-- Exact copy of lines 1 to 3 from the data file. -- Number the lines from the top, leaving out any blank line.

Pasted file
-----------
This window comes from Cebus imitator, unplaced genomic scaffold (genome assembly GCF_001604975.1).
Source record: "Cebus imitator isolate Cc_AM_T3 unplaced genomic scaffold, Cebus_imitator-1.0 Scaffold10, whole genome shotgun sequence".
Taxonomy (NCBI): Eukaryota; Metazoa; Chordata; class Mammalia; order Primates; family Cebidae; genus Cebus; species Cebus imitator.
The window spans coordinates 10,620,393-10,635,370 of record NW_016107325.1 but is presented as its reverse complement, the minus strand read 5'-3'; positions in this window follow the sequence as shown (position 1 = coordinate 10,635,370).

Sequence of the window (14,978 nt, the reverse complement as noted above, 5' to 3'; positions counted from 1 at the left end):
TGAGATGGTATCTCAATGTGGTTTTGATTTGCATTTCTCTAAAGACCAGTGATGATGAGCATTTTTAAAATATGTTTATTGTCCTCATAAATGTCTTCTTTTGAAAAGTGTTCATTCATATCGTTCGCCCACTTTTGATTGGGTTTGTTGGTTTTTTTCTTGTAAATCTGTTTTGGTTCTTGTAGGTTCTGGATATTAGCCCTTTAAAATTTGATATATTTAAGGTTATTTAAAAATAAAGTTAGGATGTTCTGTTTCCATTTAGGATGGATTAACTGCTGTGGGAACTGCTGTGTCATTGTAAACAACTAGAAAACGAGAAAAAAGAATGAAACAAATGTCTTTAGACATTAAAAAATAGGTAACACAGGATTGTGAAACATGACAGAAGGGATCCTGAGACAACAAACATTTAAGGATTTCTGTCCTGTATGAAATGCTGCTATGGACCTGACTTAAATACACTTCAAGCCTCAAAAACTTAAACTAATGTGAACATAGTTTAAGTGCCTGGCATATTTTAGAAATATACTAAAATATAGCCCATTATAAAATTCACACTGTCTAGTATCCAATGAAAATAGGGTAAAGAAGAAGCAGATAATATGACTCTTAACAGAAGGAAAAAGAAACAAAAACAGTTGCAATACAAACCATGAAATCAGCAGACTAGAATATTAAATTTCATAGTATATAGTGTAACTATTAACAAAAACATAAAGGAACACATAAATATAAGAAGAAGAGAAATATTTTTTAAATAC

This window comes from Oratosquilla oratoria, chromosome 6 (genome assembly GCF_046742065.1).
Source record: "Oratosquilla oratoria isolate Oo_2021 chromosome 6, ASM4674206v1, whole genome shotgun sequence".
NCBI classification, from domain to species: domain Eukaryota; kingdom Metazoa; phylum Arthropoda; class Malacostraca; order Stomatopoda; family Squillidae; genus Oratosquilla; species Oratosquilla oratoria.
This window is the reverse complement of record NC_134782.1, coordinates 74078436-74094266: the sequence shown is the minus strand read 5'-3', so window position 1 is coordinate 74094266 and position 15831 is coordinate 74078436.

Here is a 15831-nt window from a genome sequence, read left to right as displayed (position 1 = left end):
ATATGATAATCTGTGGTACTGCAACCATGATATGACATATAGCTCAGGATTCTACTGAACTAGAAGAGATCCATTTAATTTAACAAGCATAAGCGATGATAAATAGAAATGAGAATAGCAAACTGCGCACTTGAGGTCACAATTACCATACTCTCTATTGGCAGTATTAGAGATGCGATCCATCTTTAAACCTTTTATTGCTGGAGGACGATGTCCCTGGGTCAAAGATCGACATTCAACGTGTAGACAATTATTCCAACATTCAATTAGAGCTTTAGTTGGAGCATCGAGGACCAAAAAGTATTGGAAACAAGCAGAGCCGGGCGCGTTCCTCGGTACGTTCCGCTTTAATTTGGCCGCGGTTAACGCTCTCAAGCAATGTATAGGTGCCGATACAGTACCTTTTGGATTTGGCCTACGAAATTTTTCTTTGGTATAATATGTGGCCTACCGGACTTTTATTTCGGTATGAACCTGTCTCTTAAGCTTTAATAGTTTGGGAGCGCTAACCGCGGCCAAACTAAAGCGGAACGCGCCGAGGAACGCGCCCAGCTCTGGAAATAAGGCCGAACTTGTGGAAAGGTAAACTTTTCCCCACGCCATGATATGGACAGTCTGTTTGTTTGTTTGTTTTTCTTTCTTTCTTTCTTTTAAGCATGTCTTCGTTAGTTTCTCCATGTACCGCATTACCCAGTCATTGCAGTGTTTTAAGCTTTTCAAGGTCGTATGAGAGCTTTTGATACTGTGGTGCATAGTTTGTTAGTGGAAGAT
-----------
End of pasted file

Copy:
This window comes from Cebus imitator, unplaced genomic scaffold (genome assembly GCF_001604975.1).
Source record: "Cebus imitator isolate Cc_AM_T3 unplaced genomic scaffold, Cebus_imitator-1.0 Scaffold10, whole genome shotgun sequence".
Taxonomy (NCBI): Eukaryota; Metazoa; Chordata; class Mammalia; order Primates; family Cebidae; genus Cebus; species Cebus imitator.